Gov. Arnold Schwarzenegger is ready to put the Orange County Fairgrounds back out to bid if the state Legislature doesn't approve a deal to sell it to Costa Mesa. (Photo credit: Rich Pedrocelli/AP)

Tuesday, August 24, 2010 | With legislation stalling in the statehouse that would finalize the deal to sell the Orange County Fairgrounds to the city of Costa Mesa and a private company, the Schwarzenegger administration announced today that it is prepared to slap another “for sale” sign on the 150-acre property.

“In the event the Legislature adjourns without passing this necessary legislation, the Department of General Services will work to find new buyers to purchase the fairgrounds on terms that will result in the highest, most certain return to the state,” said a surprise news release put out by the department.

The administration’s announcement made the ticks on the $96 million deal’s clock ever louder as the current legislative session is just days from ending and significant issues have yet to be hammered out.

State Assemblyman Jose Solorio — who has been carrying the legislation to authorize the current sale — was trying to remedy the situation today and even downplayed the governor’s announcement.

One senior staffer called the General Services request for proposal “a natural course for everyone to cover their bases and run down parallel paths.” “It doesn’t imply that anything is falling apart,” the staffer added.

Yet the legislative language to authorize the sale is “still being drafted,” legislative sources said. There are still outstanding concerns from organized labor in Sacramento about how to ensure a smooth transition for Fairgrounds employees.

And Latino caucus members still have concerns about the anti-illegal-immigration resolution that the Costa Mesa City Council passed earlier this year.

Meanwhile, the City Council is meeting tonight to begin ground lease negotiations with Facilities Management West on the property. And there are indications that those talks are breaking down, with FMW refusing to accept certain terms in the lease that bolster public uses.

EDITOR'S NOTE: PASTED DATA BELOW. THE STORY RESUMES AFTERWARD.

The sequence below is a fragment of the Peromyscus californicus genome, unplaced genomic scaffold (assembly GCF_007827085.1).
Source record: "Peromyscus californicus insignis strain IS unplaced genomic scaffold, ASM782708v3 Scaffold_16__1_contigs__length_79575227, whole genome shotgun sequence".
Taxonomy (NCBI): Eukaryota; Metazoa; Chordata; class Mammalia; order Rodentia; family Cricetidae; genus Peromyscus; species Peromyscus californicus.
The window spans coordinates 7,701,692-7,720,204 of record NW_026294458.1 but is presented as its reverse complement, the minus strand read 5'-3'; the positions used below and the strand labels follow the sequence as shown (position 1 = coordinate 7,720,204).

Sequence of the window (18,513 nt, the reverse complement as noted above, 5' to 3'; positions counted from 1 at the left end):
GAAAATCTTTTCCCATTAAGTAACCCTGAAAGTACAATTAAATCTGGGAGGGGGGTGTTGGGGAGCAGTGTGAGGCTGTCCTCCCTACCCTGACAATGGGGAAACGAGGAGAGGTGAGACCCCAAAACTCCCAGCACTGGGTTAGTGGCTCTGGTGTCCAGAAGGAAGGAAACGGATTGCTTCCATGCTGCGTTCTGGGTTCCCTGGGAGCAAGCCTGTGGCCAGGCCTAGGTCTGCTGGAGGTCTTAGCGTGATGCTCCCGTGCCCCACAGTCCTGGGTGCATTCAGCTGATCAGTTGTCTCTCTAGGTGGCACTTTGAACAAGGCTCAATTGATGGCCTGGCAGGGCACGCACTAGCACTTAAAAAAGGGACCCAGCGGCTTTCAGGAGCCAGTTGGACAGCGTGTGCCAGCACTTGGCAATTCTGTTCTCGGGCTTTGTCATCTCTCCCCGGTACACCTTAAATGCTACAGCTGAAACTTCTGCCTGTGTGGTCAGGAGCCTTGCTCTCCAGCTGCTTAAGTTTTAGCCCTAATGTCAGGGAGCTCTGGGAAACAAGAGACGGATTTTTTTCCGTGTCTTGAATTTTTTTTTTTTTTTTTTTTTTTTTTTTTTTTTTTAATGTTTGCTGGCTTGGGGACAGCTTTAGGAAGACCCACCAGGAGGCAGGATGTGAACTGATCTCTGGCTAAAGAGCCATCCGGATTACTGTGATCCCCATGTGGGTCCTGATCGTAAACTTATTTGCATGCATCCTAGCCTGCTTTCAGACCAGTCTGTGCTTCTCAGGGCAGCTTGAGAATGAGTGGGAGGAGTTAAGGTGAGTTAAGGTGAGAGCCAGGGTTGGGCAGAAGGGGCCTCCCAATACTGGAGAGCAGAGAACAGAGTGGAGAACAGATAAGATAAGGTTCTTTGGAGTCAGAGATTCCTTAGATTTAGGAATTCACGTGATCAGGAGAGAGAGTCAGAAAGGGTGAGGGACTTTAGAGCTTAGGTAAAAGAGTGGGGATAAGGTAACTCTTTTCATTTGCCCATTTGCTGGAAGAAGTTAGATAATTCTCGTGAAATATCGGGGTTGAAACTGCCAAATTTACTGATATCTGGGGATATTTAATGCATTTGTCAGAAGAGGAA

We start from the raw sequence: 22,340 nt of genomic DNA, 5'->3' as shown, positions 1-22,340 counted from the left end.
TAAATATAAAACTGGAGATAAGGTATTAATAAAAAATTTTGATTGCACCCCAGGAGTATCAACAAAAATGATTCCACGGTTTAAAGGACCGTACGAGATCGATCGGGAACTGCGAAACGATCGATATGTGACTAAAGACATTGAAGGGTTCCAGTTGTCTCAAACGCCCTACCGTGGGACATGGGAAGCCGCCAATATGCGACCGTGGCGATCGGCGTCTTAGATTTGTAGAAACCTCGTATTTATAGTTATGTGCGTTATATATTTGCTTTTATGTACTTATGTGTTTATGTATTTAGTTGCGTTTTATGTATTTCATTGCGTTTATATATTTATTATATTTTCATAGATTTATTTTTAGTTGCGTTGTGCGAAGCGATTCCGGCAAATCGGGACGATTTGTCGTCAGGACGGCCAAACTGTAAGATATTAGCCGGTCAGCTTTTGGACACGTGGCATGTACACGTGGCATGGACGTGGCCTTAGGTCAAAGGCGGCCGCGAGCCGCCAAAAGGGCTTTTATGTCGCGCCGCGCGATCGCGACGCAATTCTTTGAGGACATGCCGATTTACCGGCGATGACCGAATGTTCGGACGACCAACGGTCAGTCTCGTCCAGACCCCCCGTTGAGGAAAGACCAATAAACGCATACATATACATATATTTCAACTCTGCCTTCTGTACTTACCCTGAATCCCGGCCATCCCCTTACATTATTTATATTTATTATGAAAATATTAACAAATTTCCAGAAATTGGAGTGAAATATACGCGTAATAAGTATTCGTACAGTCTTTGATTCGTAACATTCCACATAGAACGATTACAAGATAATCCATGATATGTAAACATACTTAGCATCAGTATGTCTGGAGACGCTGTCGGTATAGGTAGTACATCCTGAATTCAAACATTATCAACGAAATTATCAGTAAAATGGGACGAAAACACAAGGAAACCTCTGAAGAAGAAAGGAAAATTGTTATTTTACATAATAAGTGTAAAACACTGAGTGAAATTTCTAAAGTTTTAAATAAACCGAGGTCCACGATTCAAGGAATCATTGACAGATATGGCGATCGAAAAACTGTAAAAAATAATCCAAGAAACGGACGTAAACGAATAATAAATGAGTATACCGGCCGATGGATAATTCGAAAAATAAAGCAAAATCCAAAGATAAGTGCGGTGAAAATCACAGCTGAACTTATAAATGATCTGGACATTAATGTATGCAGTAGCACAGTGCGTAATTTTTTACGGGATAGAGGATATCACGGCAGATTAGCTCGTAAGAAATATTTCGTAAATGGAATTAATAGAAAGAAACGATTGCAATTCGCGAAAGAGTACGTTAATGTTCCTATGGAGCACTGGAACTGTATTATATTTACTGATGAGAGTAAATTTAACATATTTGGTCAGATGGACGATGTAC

If this deal can’t get done, the General Services news release provides insight into what could happen to the property if it goes back out to bid. One possibility is that the OC Fair would no longer call Costa Mesa home.

The department “will sell the property ‘as is’ and is encouraging bidders to include “value added” elements (e.g., profit participation) in the event that any portion of the property is ever developed or used for anything other than its current use as a fair and event center.”

Such a direct sale could leave the 32nd Agricultural District — the state entity that owns the OC Fair — with the trademark of the fair but without a property to put it on. Some sources close to the sale have already wondered whether this means that the fair could be headed for the Great Park in Irvine.

Now, Costa Mesa did pass a ballot initiative that restricts the uses of the Fairgrounds. But history is full of ballot initiatives that were nullified by new ballot initiatives. And if a developer could get title without restrictions, the property, which lies between the 405 and 55 freeways, could be worth a lot more than the $96 million Costa Mesa is trying to get it for.

The recent developments have left some city officials wondering whether they should have been more focused on legal research than dealing with FMW.

City Councilwoman Katrina Foley had already hinted at this option at the last council meeting. She asked openly whether the city had looked into its legal options to potentially oppose a state sale of the property.

“I’ve said all along we need a back up plan. Apparently we did,” Foley said after seeing the request-for-proposal announcement on Tuesday.

Foley characterized the rebidding as “a bully tactic by the governor’s office for us to accept whatever terms FMW wants,” Foley said.

“We shouldn’t give in,” Foley said.

Solorio is urging city officials to stick with the current negotiations.

“Rather than facing great unknowns regarding what the new highest bidder would do with the property, my preference would be to make the deal with Costa Mesa better,” read a news release issued by Solorio’s office.

But the plot continues to thicken.

Sources close to the governor’s office confirmed Tuesday that two new Fair Board members will soon be appointed, replacing the seats left vacant long ago by the departure of Debbie Carona and Julie Vandermost.

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